Anyway, getting to the Paul Rhys cult involves some mystery-solving, which is the most interesting thing here because the mystery is so convoluted and nonsensical that they have some fun coming up with random steps in the process of getting to the cult. The best, and by far the most memorable part of the whole movie, involves Amy pluckily climbing aboard some sort of metaphysical hedonism train to talk to this guy Joey who seems like kind of a big deal, I dunno. It looks like they spent most of their budget on this crazy ass hedonism train, which is just packed with naked chicks, needle drugs, vague graffiti, strobe lights, and sadomasochistic hijinks. In fact, there are more titties in this one scene than in the entire series up to this point, and given that this is a feature to both of Rick Bota’s entries into the series so far I’m going to have to assume it’s a major aspect of his auteurial vision. Anyway, the scene is over-the-top enough to at least seem perverse, which is closer to an actual feeling than anything else this series has evoked for some time now. Later she comes back and everyone on the train has been slaughtered and there are just a bunch of limbless torsos hanging in sex harnesses and so on, it’s pretty rad. I guess they died doing what they loved, though, so don’t feel too bad.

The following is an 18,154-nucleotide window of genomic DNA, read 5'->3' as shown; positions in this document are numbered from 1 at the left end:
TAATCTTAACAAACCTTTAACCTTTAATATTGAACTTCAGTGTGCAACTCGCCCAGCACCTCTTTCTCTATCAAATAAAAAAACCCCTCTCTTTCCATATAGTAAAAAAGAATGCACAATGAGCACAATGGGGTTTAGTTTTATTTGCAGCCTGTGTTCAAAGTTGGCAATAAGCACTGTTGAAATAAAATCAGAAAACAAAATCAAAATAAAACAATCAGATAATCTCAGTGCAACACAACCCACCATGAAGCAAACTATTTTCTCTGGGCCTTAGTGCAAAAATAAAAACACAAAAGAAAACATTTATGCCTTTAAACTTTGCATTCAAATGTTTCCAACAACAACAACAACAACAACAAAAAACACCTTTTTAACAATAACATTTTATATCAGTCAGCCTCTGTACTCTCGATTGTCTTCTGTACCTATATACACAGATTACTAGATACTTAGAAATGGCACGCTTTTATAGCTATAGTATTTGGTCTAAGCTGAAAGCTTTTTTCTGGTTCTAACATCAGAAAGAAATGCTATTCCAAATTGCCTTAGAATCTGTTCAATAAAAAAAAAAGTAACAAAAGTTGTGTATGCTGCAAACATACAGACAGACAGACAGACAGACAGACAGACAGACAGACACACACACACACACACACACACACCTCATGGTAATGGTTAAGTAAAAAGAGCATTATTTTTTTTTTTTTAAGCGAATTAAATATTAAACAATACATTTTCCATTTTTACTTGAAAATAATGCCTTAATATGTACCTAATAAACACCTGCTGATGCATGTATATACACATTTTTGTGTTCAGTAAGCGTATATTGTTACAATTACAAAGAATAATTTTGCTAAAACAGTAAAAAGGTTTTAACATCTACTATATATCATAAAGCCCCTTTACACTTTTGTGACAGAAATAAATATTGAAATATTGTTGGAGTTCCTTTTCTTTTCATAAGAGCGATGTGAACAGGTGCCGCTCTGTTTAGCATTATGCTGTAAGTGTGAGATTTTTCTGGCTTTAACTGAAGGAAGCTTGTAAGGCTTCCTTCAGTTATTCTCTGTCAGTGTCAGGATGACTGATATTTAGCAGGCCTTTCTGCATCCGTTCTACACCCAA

I can't see any harm in opening this ornate evil cube I pulled out of the hands of a corpse.